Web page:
These CISOs explain why they got fired
Today’s Chief Information Security Officer (CISO) leads an increasingly precarious life.Since the emergence of the job title in the late 1990s, the CISO job has become more complex – and demanding – by the day.
Whereas once this was a technical job focused largely on fixing firewalls and patching vulnerabilities, today’s security chiefs are expected to do this and a whole lot more. They’re charged with juggling the day-to-day operations of their security team with meeting board expectations while also staying abreast of an ever-evolving threat landscape and regular regulatory changes.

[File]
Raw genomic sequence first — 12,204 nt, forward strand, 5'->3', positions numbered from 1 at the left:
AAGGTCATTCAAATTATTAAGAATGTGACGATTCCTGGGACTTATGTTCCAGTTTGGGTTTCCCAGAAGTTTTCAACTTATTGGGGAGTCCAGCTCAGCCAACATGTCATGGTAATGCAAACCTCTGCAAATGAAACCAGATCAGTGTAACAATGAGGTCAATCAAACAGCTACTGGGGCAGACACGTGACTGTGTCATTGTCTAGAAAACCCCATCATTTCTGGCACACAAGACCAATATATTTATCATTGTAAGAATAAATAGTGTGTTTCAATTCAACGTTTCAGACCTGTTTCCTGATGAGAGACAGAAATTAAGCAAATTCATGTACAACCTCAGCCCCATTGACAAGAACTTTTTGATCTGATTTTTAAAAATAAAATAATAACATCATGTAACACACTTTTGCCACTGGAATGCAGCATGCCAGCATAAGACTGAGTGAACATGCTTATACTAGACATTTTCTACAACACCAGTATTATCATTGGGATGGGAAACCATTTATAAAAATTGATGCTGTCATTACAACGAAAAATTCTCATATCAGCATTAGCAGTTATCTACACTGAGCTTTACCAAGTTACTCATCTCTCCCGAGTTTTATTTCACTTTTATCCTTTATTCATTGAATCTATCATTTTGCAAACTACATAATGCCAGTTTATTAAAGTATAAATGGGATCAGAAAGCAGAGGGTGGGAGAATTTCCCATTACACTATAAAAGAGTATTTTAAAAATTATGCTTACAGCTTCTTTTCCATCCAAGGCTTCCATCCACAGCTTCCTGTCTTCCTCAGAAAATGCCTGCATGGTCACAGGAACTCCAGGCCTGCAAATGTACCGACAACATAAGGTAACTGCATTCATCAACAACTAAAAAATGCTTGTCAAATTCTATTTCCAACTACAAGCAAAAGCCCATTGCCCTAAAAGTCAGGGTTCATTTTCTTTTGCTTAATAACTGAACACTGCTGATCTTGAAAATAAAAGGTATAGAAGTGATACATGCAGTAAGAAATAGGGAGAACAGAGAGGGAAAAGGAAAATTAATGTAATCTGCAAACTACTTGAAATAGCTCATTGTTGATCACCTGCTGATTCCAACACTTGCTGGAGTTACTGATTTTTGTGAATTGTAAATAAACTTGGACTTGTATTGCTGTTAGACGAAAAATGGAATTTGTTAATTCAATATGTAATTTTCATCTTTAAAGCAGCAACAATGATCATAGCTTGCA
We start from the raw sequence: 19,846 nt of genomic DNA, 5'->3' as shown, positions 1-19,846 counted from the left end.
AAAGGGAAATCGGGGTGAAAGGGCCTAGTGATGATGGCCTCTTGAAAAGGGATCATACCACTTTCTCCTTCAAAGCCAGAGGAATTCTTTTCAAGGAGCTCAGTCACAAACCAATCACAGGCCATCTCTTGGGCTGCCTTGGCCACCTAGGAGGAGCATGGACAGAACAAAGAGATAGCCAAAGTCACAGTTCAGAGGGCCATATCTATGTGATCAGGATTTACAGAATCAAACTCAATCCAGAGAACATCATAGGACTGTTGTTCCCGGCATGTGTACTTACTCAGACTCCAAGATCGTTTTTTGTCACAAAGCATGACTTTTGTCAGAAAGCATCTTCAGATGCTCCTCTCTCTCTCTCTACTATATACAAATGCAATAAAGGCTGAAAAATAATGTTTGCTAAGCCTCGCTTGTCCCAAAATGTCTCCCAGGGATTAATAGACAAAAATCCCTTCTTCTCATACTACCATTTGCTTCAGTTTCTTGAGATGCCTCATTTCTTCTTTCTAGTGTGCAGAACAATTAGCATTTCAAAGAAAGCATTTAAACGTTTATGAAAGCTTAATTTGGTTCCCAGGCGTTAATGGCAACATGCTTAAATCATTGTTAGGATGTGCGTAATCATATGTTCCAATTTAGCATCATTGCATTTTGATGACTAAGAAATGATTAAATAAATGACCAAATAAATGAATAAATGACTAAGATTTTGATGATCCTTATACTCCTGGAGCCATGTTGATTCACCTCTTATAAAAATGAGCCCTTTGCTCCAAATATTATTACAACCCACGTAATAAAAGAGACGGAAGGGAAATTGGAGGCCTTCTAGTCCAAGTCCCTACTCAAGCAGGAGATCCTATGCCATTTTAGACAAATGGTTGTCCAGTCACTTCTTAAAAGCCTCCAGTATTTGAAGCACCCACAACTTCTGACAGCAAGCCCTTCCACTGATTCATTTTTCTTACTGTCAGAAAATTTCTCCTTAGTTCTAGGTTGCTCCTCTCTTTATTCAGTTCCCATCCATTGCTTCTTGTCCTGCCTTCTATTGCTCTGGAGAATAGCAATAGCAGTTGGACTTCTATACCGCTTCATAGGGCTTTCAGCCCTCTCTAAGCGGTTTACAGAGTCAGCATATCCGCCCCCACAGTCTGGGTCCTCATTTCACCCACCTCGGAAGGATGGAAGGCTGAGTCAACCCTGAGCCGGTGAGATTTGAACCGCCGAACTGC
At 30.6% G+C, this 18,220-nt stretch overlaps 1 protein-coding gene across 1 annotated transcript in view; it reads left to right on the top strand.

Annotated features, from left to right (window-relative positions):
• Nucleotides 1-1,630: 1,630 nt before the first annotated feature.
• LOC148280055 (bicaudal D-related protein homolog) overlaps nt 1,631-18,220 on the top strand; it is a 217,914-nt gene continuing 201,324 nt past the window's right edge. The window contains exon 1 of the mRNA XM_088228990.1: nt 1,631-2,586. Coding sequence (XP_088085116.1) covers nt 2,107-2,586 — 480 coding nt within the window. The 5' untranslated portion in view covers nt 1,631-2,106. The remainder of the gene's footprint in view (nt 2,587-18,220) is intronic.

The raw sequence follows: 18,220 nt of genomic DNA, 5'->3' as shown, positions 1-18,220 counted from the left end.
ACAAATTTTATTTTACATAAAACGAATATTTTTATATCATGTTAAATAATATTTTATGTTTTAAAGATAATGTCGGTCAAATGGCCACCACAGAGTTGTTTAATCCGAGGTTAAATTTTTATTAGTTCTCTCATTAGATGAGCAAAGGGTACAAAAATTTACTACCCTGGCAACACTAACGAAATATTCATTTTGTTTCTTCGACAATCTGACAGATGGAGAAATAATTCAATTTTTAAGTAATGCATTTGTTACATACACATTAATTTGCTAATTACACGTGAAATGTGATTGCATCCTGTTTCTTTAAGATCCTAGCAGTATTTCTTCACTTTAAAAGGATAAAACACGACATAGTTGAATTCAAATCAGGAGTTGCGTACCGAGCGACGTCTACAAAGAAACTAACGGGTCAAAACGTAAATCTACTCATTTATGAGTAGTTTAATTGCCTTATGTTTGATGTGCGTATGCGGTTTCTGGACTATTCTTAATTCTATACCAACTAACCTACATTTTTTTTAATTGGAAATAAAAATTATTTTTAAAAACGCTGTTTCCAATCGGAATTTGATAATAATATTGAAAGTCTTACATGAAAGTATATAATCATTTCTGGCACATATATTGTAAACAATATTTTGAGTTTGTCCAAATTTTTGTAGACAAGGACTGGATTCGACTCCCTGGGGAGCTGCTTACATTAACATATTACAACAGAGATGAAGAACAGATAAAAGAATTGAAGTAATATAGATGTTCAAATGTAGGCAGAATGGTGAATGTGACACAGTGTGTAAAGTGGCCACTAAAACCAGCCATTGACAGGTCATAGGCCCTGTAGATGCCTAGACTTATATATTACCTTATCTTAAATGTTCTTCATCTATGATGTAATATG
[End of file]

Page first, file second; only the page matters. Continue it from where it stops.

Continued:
As a result, it could be argued that the CISO job is a poisoned chalice: the job is well-paid, respected and increasingly available to people of all backgrounds (thanks to the well-publicized InfoSec skills shortage), and yet the average job can last 18 months or less. A CISO could be dismissed for any number of things, from a breach or missed vulnerability to failing to align security operations with the board’s business goals.